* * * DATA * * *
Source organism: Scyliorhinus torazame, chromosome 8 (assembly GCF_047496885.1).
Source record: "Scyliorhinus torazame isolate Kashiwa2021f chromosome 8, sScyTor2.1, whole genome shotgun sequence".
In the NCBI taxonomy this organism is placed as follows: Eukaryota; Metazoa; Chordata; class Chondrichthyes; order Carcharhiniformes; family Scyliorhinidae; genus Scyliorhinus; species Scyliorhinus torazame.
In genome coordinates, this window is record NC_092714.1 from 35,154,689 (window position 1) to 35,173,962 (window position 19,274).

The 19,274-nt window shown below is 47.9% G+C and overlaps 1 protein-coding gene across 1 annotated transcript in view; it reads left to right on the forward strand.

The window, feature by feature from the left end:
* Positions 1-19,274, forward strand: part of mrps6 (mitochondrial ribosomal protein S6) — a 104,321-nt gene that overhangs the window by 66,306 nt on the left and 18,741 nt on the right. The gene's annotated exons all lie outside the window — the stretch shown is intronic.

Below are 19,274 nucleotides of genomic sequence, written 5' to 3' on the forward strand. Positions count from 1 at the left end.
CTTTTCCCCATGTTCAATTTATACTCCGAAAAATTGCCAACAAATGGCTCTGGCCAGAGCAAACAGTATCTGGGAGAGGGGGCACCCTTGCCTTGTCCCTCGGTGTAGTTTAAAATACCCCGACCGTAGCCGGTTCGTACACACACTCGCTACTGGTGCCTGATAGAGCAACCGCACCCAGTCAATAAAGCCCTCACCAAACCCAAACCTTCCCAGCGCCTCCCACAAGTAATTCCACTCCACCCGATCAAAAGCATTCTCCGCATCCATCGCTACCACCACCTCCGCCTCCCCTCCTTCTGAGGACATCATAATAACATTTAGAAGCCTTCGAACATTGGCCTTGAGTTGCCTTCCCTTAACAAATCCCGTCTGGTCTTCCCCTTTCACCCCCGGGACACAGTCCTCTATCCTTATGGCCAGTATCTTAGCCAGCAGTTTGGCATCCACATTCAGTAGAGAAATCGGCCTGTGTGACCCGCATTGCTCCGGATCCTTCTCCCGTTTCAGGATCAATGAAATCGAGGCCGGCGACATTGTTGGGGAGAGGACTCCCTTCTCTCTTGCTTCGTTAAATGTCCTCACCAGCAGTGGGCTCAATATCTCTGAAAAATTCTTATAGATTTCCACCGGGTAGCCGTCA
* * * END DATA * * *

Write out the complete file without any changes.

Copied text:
Source organism: Scyliorhinus torazame, chromosome 8 (assembly GCF_047496885.1).
Source record: "Scyliorhinus torazame isolate Kashiwa2021f chromosome 8, sScyTor2.1, whole genome shotgun sequence".
In the NCBI taxonomy this organism is placed as follows: Eukaryota; Metazoa; Chordata; class Chondrichthyes; order Carcharhiniformes; family Scyliorhinidae; genus Scyliorhinus; species Scyliorhinus torazame.
In genome coordinates, this window is record NC_092714.1 from 35,154,689 (window position 1) to 35,173,962 (window position 19,274).

The 19,274-nt window shown below is 47.9% G+C and overlaps 1 protein-coding gene across 1 annotated transcript in view; it reads left to right on the forward strand.

The window, feature by feature from the left end:
* Positions 1-19,274, forward strand: part of mrps6 (mitochondrial ribosomal protein S6) — a 104,321-nt gene that overhangs the window by 66,306 nt on the left and 18,741 nt on the right. The gene's annotated exons all lie outside the window — the stretch shown is intronic.

Below are 19,274 nucleotides of genomic sequence, written 5' to 3' on the forward strand. Positions count from 1 at the left end.
CTTTTCCCCATGTTCAATTTATACTCCGAAAAATTGCCAACAAATGGCTCTGGCCAGAGCAAACAGTATCTGGGAGAGGGGGCACCCTTGCCTTGTCCCTCGGTGTAGTTTAAAATACCCCGACCGTAGCCGGTTCGTACACACACTCGCTACTGGTGCCTGATAGAGCAACCGCACCCAGTCAATAAAGCCCTCACCAAACCCAAACCTTCCCAGCGCCTCCCACAAGTAATTCCACTCCACCCGATCAAAAGCATTCTCCGCATCCATCGCTACCACCACCTCCGCCTCCCCTCCTTCTGAGGACATCATAATAACATTTAGAAGCCTTCGAACATTGGCCTTGAGTTGCCTTCCCTTAACAAATCCCGTCTGGTCTTCCCCTTTCACCCCCGGGACACAGTCCTCTATCCTTATGGCCAGTATCTTAGCCAGCAGTTTGGCATCCACATTCAGTAGAGAAATCGGCCTGTGTGACCCGCATTGCTCCGGATCCTTCTCCCGTTTCAGGATCAATGAAATCGAGGCCGGCGACATTGTTGGGGAGAGGACTCCCTTCTCTCTTGCTTCGTTAAATGTCCTCACCAGCAGTGGGCTCAATATCTCTGAAAAATTCTTATAGATTTCCACCGGGTAGCCGTCA